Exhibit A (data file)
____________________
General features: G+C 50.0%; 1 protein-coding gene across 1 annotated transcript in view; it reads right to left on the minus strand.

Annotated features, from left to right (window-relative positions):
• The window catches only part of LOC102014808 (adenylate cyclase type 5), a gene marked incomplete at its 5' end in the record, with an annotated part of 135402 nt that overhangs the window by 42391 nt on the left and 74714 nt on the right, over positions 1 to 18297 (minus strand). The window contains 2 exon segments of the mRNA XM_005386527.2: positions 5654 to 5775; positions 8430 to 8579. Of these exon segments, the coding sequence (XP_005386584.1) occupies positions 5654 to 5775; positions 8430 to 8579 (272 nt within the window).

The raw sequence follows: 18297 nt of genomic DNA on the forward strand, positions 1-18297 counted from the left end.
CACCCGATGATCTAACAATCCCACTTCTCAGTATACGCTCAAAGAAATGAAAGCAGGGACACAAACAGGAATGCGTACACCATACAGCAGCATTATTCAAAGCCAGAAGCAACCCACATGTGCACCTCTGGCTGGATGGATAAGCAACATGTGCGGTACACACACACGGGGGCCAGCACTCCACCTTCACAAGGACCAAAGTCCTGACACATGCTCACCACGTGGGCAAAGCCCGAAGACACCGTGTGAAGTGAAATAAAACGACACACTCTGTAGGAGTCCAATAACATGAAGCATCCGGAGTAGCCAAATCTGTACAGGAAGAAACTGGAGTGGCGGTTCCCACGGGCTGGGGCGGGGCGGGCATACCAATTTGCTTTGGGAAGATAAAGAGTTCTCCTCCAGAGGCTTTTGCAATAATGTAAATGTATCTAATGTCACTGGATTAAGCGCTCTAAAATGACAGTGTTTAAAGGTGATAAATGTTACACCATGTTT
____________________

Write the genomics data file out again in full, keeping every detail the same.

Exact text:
General features: G+C 50.0%; 1 protein-coding gene across 1 annotated transcript in view; it reads right to left on the minus strand.

Annotated features, from left to right (window-relative positions):
• The window catches only part of LOC102014808 (adenylate cyclase type 5), a gene marked incomplete at its 5' end in the record, with an annotated part of 135402 nt that overhangs the window by 42391 nt on the left and 74714 nt on the right, over positions 1 to 18297 (minus strand). The window contains 2 exon segments of the mRNA XM_005386527.2: positions 5654 to 5775; positions 8430 to 8579. Of these exon segments, the coding sequence (XP_005386584.1) occupies positions 5654 to 5775; positions 8430 to 8579 (272 nt within the window).

The raw sequence follows: 18297 nt of genomic DNA on the forward strand, positions 1-18297 counted from the left end.
CACCCGATGATCTAACAATCCCACTTCTCAGTATACGCTCAAAGAAATGAAAGCAGGGACACAAACAGGAATGCGTACACCATACAGCAGCATTATTCAAAGCCAGAAGCAACCCACATGTGCACCTCTGGCTGGATGGATAAGCAACATGTGCGGTACACACACACGGGGGCCAGCACTCCACCTTCACAAGGACCAAAGTCCTGACACATGCTCACCACGTGGGCAAAGCCCGAAGACACCGTGTGAAGTGAAATAAAACGACACACTCTGTAGGAGTCCAATAACATGAAGCATCCGGAGTAGCCAAATCTGTACAGGAAGAAACTGGAGTGGCGGTTCCCACGGGCTGGGGCGGGGCGGGCATACCAATTTGCTTTGGGAAGATAAAGAGTTCTCCTCCAGAGGCTTTTGCAATAATGTAAATGTATCTAATGTCACTGGATTAAGCGCTCTAAAATGACAGTGTTTAAAGGTGATAAATGTTACACCATGTTT